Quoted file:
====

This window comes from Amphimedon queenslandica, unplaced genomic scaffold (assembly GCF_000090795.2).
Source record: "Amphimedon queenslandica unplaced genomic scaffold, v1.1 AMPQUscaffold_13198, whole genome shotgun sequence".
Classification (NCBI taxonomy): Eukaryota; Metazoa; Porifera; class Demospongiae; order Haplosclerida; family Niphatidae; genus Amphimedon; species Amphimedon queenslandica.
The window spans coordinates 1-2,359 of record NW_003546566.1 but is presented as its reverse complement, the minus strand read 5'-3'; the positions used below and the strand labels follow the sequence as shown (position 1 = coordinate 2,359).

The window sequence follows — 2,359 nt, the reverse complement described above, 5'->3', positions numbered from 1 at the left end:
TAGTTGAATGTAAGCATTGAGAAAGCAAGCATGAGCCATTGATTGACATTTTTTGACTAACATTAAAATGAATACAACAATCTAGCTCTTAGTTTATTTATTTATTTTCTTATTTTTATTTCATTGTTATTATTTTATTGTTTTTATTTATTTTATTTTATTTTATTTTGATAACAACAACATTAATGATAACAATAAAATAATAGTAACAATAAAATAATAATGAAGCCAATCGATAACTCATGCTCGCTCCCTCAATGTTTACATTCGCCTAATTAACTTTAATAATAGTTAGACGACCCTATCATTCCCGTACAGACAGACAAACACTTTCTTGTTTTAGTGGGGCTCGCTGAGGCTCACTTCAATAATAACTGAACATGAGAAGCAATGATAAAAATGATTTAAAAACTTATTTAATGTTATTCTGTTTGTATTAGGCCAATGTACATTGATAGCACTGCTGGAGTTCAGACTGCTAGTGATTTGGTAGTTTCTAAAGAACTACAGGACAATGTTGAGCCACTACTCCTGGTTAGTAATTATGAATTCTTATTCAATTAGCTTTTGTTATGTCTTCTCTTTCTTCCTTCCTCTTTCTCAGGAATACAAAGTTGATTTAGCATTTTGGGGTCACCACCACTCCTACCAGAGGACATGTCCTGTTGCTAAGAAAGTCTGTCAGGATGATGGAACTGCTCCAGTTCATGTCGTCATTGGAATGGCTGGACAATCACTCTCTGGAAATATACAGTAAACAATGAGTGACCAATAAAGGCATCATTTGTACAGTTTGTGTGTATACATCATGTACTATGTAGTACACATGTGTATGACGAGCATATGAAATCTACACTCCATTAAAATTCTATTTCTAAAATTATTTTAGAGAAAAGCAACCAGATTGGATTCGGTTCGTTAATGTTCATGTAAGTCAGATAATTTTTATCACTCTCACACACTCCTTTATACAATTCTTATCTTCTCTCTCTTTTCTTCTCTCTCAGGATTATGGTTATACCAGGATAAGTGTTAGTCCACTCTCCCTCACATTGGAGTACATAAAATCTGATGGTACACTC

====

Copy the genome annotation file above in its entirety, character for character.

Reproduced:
This window comes from Amphimedon queenslandica, unplaced genomic scaffold (assembly GCF_000090795.2).
Source record: "Amphimedon queenslandica unplaced genomic scaffold, v1.1 AMPQUscaffold_13198, whole genome shotgun sequence".
Classification (NCBI taxonomy): Eukaryota; Metazoa; Porifera; class Demospongiae; order Haplosclerida; family Niphatidae; genus Amphimedon; species Amphimedon queenslandica.
The window spans coordinates 1-2,359 of record NW_003546566.1 but is presented as its reverse complement, the minus strand read 5'-3'; the positions used below and the strand labels follow the sequence as shown (position 1 = coordinate 2,359).

The window sequence follows — 2,359 nt, the reverse complement described above, 5'->3', positions numbered from 1 at the left end:
TAGTTGAATGTAAGCATTGAGAAAGCAAGCATGAGCCATTGATTGACATTTTTTGACTAACATTAAAATGAATACAACAATCTAGCTCTTAGTTTATTTATTTATTTTCTTATTTTTATTTCATTGTTATTATTTTATTGTTTTTATTTATTTTATTTTATTTTATTTTGATAACAACAACATTAATGATAACAATAAAATAATAGTAACAATAAAATAATAATGAAGCCAATCGATAACTCATGCTCGCTCCCTCAATGTTTACATTCGCCTAATTAACTTTAATAATAGTTAGACGACCCTATCATTCCCGTACAGACAGACAAACACTTTCTTGTTTTAGTGGGGCTCGCTGAGGCTCACTTCAATAATAACTGAACATGAGAAGCAATGATAAAAATGATTTAAAAACTTATTTAATGTTATTCTGTTTGTATTAGGCCAATGTACATTGATAGCACTGCTGGAGTTCAGACTGCTAGTGATTTGGTAGTTTCTAAAGAACTACAGGACAATGTTGAGCCACTACTCCTGGTTAGTAATTATGAATTCTTATTCAATTAGCTTTTGTTATGTCTTCTCTTTCTTCCTTCCTCTTTCTCAGGAATACAAAGTTGATTTAGCATTTTGGGGTCACCACCACTCCTACCAGAGGACATGTCCTGTTGCTAAGAAAGTCTGTCAGGATGATGGAACTGCTCCAGTTCATGTCGTCATTGGAATGGCTGGACAATCACTCTCTGGAAATATACAGTAAACAATGAGTGACCAATAAAGGCATCATTTGTACAGTTTGTGTGTATACATCATGTACTATGTAGTACACATGTGTATGACGAGCATATGAAATCTACACTCCATTAAAATTCTATTTCTAAAATTATTTTAGAGAAAAGCAACCAGATTGGATTCGGTTCGTTAATGTTCATGTAAGTCAGATAATTTTTATCACTCTCACACACTCCTTTATACAATTCTTATCTTCTCTCTCTTTTCTTCTCTCTCAGGATTATGGTTATACCAGGATAAGTGTTAGTCCACTCTCCCTCACATTGGAGTACATAAAATCTGATGGTACACTC